Join me and other HTM enthusiasts for this month’s HTM Hackers’ Hangout this Friday at 5PM UTC (that’s 10AM California time). This is a different time than usual! So mark your calendars if you want to join in.
Anyone with a Google account can join the hangout and chat with use live, or you can just watch it from the G+ page I linked above. As always, the event will be saved on the HTM Hackers’ Hangouts playlist.
I’ll be addressing some of the discussions that have been going on here on the forum, including:
As always, I will post a link here and on the G+ page about 10 minutes before the event starts where you can join the hangout.
Reminder, this online hangout is happening in 1 hour.
If you manage to get to 1.0, I’ll take a look at doing JNI bindings for Android.
@Paul_Lamb Hey Paul, Isn’t that the opposite?
Doesn’t Android translate to a JVM (Dalvik specifically or later OpenJDK now that they’re switching over?) core, and not a C++ core? I thought we were talking about interfacing to the C++ core by wrapping it with another language - not the other way around? Though that would be interesting to have a Python or C++ wrapper around HTM.Java?
Android JNI can be used for bi-directional communication between java and native libraries. I am suggesting providing Java bindings in Android’s java-based API for access to the native nupic core libraries. I did something very similar to this when I built Mupen64Plus AE (JNI bindings to native core Mupen64Plus, allowing a mobile front-end). In this case, HTM could be incorporated into mobile apps, which would be pretty awesome. Something similar can be done in iOS (that is a different binding of course)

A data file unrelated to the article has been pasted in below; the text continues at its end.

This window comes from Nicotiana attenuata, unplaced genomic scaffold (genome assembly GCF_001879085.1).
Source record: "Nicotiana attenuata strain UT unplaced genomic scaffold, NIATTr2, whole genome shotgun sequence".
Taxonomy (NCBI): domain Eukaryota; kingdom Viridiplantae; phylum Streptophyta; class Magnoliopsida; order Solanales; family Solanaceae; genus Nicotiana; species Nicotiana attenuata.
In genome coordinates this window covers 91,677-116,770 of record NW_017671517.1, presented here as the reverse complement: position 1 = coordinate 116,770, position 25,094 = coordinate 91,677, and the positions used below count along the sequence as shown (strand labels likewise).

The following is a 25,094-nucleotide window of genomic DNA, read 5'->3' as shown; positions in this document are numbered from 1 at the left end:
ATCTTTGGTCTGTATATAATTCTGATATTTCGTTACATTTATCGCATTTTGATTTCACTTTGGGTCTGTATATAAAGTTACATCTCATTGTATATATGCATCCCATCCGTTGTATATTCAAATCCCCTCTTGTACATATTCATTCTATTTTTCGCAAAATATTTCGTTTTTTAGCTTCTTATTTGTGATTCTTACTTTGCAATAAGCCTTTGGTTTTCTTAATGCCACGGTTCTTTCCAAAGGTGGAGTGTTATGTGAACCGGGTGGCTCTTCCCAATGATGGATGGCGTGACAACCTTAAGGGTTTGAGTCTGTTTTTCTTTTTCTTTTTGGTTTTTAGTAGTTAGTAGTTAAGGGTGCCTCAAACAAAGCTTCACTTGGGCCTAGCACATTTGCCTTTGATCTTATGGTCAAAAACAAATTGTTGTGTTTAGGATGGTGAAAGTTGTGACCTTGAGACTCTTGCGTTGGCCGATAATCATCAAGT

I understand that. But in this case, what is the native library you’re speaking of? nupic.core is C++ which doesn’t compile down to either Android or iOS machine code? <— That’s a question, by the way
For Android, using the NDK, C++ is compiled into ARM, x86, MIPS, etc binaries (.so libraries). These are packaged into the APK, and are accessed on the Java side via the JNI bindings. The process is similar for iOS (except not Java in that case).
EDIT – of course any OS - specific code (UI’s namely) would not compile in the NDK. I am assuming that the nupic core (or a core component of it) is a headless library with no UI (or at least minimal and isolatable with precompiler conditions).
Why compile nupic.core on Android when you can just run HTM.Java straight? (I assuming though haven’t tested it) - for iOS it might make sense though…?
Main reason would be memory limitations. This is an Android - specific problem. The Java elements of each app are allotted a limited amount of memory. Native libraries, on the other hand, have access to a lot more memory (can be abused and trigger background apps to close, slow down the phone, and get you bad ratings, but useful for memory - intensive applications).